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John Selawsky
John Selawsky

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Practical vs Theoretical Approach in Java Learning

Any learning process consists of practice and theory. In programming, everything is exactly the same — two approaches: practical and theoretical. Both have their pros and cons. In this post, you will learn more about each of them and decide what approach to use to learn Java. You decide.

So, let’s get started.

Theoretical Approach

The name itself says that you will start with the theory in this approach that supposes learning Java from the very basics, starting from pretty complicated topics such as JVM and compiler work, then to go syntax of Java (variables to loops, methods, classes, OOP concepts and so on). This bottom-up approach is frequently used in formal programming courses specific to colleges or other institutions. The idea is to give you a solid foundation of the essential programming skills needed to start making things and practicing on real-world projects in the future.


  • When you have a clear understanding of basic concepts, you most likely experience no gaps in knowledge when learning more advanced topics. One of my friends who used this approach in training, before taking each subsequent step, read a ton of books on the previous topics to avoid missing something and get a full understanding of each topic.
  • Although the time from the very beginning to your first implemented project usually takes time, in a long-run perspective, your knowledge breadth will eventually speed up your process down the line. Other than that, it will help you be more attentive to details while coding to avoid possible pitfalls.


  • Students find it hard to understand how things they’ve learned are connected. There are no issue writing functions throughout the day until the students have to build software beyond individual functions or classes. This is where the main problems start.
  • The complete beginners can hardly understand how to implement all the acquired knowledge. Without putting them into practice right away, a huge amount of theory can just pass by without lingering in your head. This is another proof that programming is more about practice — many things are hard to explain in theory. Same as with swimming — you won’t understand how to swim until you try.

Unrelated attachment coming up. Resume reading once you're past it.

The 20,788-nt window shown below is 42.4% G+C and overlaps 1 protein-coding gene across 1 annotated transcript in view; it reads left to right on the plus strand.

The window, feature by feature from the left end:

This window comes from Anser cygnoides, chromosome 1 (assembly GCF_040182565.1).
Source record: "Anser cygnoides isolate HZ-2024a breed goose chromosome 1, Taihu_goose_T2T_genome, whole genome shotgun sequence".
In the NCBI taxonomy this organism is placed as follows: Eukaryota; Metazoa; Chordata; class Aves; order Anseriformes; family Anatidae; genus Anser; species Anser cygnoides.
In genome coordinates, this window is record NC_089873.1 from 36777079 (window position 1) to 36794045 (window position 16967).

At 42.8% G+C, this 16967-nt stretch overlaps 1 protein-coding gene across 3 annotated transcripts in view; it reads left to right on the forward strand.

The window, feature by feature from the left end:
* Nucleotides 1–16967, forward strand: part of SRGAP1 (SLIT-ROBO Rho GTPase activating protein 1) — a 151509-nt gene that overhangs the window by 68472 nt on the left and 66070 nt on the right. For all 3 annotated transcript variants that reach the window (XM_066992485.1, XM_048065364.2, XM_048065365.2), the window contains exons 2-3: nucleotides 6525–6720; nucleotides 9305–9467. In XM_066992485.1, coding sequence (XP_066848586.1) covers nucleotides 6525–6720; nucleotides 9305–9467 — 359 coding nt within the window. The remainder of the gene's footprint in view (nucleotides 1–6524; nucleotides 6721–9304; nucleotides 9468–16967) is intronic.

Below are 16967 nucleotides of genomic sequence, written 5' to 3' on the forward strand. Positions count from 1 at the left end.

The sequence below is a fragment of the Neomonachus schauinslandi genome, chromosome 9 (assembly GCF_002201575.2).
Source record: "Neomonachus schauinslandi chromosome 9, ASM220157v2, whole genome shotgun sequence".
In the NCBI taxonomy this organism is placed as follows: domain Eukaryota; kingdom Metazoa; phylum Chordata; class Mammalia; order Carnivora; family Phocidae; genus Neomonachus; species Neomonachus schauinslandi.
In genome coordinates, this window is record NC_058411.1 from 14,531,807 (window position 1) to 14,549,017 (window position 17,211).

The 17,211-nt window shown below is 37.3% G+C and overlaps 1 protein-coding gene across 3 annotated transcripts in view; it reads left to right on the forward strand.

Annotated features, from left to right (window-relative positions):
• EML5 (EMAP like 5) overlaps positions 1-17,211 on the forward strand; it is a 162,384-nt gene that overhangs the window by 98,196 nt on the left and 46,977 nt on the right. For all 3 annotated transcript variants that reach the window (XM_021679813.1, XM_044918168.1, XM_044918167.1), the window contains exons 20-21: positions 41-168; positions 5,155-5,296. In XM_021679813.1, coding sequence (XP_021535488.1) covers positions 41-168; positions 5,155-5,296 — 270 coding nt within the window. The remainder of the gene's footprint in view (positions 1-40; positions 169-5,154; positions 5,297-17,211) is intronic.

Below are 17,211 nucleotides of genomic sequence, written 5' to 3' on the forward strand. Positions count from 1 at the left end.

• The theoretical approach is slow. It may take you forever to master all the essential skills, and I am still silent about the fact that the OOP concepts sometimes change during your study, so you need to start all over again. When you have to spend months or even years on the theory without creating some exciting things during that time, you get bored, demotivated, and are more likely to give it up.

Practical Approach

The main idea of the hands-on approach is to learn by doing or, in other words, developing pieces of real projects. Many independent learners use a practical approach, so they start creating things, be it games or interactive web pages, straight away since the moment they begin to learn programming. This is where tutorials published on YouTube by other devs can help — when coming after the instructions, you can end up creating something significant.


  • The practical approach allows you to create some real pieces of software in the blink of an eye. The faster you can create something, the more excited you get.
  • Coding itself lets you learn about different components from practice, they won’t necessarily be written in books or mentioned in courses. As far as you get to know about them, you get a clear understanding of what you want to learn further and what you don’t, what is interesting for you, and what is not. Based on that, you make your informed choice and keep up learning following your choice.


  • The hands-on approach doesn’t emphasize basics, so the students who are keen on creating something as soon as possible often skip the fundamentals. For this reason, they end up creating their own projects without a clear understanding of how their code works. Another flaw of the hands-on approach is that many tutorials lack enough details — the students have to fill the gaps themselves, but they can’t do that. A small deviation from the instructions might lead to a broken project and difficulties in diagnosing the problem.
  • Without acquiring fundamental knowledge, the students are missing the big picture and understanding what they are actually doing.

Which One is the Winner?

So, you’ve gotten to this paragraph to find out which approach is worth choosing. But, the point is that one approach doesn’t exclude another one. In other words, there is no purely practical or theoretical approach — those are considered as ones skewed in one direction or another. But, it is still important to combine both of them while learning to code and mix them in the correct proportion. Given the fact that programming is a hands-on activity, I recommend devoting not more than 80% to practice, whereas theory will take 20%.

If you want to work on real projects in the future, it doesn’t make sense to study Java concepts or theory alone. You need basic programming skills to start creating things, the same as you need the motivation to keep up learning, which is possible to get with a sense of accomplishment. Other than that, the fundamental skills will help you understand and debug code, be it your own code or the one written by other programmers. A solid foundation of important skills will also help you program in non-standard situations without having to read a tutorial.